Dozens of communities across the country have committed to a vision of the future with zero traffic deaths, i.e. Vision Zero. It’s an ambitious goal worth pursuing — achieving it would save thousands of lives each year. The Vision Zero program looks to take 50 years to accomplish the goal of zero traffic deaths.

Unfortunately, while some cities have made progress, results thus far are more mixed. Nationwide, people — especially vulnerable people walking and biking — keep getting killed in record numbers. Why? Not enough is being done to change the design of our streets.

The Complete Streets Act of 2019 could begin changing that by dedicating federal funds to creating streets that are safe for all users.

Many cities deploy some combination of beefed-up traffic enforcement and educational campaigns with some new policy changes (like lowering the speed limit) to try saving lives.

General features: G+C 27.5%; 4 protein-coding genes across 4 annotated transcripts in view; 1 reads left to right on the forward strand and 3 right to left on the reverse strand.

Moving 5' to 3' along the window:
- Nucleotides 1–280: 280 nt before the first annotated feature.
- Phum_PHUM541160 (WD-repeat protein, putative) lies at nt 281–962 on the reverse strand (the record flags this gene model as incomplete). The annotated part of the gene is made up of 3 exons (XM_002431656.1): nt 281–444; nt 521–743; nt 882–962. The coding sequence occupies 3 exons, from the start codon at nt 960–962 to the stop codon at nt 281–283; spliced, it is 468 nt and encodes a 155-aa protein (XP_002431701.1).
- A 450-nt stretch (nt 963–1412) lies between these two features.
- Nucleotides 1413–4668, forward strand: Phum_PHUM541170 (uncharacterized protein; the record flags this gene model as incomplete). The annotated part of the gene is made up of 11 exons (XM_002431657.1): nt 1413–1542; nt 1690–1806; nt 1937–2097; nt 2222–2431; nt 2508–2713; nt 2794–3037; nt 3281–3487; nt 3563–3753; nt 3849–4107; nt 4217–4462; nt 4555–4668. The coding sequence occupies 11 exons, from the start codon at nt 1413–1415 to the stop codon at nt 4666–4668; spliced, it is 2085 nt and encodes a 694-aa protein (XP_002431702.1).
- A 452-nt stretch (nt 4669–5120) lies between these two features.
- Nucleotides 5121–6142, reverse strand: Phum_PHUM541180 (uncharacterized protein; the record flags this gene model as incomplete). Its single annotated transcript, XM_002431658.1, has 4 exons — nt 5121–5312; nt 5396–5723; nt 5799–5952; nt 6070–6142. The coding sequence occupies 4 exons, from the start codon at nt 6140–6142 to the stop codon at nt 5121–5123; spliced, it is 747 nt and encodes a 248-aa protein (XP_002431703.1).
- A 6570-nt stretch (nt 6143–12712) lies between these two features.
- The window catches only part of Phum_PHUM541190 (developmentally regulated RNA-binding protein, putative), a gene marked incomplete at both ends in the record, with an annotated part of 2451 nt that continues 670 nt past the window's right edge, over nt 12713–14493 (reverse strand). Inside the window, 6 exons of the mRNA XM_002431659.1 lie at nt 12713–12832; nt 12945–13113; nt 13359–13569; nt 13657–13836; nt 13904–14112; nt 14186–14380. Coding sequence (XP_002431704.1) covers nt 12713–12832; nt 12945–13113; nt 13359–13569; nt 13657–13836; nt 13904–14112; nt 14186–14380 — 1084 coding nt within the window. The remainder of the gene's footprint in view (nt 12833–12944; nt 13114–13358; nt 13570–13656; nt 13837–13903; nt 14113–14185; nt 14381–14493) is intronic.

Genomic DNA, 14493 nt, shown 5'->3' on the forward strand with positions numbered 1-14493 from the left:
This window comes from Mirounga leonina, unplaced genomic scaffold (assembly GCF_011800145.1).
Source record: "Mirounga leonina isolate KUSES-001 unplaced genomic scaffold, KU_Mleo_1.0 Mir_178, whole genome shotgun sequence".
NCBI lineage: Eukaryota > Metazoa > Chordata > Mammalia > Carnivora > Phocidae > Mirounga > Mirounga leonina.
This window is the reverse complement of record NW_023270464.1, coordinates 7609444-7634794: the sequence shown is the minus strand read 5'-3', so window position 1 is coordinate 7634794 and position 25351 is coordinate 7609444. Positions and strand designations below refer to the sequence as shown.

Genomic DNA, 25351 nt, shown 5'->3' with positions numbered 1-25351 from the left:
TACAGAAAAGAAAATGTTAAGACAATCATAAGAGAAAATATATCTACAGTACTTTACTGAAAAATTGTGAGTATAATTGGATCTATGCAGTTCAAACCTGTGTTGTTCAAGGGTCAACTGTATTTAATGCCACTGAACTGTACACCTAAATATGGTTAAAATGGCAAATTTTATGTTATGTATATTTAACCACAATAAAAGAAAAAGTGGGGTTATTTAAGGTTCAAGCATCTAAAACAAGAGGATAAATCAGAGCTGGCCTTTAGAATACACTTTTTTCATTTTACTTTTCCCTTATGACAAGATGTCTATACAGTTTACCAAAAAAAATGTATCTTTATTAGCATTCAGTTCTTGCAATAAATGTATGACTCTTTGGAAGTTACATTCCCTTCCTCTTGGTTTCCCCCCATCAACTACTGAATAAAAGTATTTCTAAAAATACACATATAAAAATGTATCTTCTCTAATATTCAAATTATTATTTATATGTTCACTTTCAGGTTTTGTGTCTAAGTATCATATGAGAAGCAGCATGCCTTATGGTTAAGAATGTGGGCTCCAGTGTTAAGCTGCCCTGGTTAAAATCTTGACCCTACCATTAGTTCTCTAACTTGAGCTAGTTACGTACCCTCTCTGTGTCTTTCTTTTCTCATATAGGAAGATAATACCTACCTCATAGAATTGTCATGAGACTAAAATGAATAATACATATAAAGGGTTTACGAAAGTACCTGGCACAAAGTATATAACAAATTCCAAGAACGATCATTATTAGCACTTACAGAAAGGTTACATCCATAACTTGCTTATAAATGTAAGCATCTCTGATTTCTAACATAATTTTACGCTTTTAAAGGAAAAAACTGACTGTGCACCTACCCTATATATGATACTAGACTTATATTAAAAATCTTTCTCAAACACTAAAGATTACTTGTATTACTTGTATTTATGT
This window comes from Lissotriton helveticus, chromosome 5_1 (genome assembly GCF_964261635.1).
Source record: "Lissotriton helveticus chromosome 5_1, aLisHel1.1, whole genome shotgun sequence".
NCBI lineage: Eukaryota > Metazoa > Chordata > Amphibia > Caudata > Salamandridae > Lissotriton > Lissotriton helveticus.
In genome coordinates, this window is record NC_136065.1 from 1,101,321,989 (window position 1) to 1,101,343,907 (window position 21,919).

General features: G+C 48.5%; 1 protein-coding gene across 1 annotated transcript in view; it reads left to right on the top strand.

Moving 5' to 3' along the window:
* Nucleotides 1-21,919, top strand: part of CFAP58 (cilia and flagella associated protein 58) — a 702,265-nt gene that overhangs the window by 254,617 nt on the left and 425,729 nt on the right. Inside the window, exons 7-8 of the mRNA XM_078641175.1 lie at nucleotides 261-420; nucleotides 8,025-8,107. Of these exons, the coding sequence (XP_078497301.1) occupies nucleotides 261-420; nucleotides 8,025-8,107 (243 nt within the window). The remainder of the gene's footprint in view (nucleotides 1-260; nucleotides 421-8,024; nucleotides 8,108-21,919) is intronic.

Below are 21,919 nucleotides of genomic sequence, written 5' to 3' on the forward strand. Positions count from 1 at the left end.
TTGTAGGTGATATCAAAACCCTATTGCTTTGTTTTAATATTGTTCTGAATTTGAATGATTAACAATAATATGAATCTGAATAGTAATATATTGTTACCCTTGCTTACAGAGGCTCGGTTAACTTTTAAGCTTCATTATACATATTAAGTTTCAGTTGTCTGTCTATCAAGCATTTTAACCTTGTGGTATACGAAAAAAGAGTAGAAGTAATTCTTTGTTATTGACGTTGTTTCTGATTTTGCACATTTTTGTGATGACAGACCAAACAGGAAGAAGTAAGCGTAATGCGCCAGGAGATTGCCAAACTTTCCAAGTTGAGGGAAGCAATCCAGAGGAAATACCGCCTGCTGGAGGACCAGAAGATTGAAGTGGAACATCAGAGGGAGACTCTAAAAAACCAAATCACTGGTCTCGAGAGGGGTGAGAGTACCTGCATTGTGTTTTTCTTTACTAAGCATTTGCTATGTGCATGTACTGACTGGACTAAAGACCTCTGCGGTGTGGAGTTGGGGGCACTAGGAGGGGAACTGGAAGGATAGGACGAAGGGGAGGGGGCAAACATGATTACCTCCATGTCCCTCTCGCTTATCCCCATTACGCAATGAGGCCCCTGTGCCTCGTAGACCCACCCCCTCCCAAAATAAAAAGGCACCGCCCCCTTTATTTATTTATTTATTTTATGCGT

We applaud these efforts, but much more needs to be done to design streets that enhance lives. In every situation a person might fail, the road system should not. We need to design streets that make sure our inevitable failures aren’t fatal.

Why repave a road designed for the 1950s when safety should first be included in 2020?

This is a serious issue in Kirkwood, and city council can take action to create safer streets by passing a Complete Streets Ordinance (not a short lived policy). We’ll never achieve a future with zero traffic fatalities if we don’t tackle dangerous street designs.

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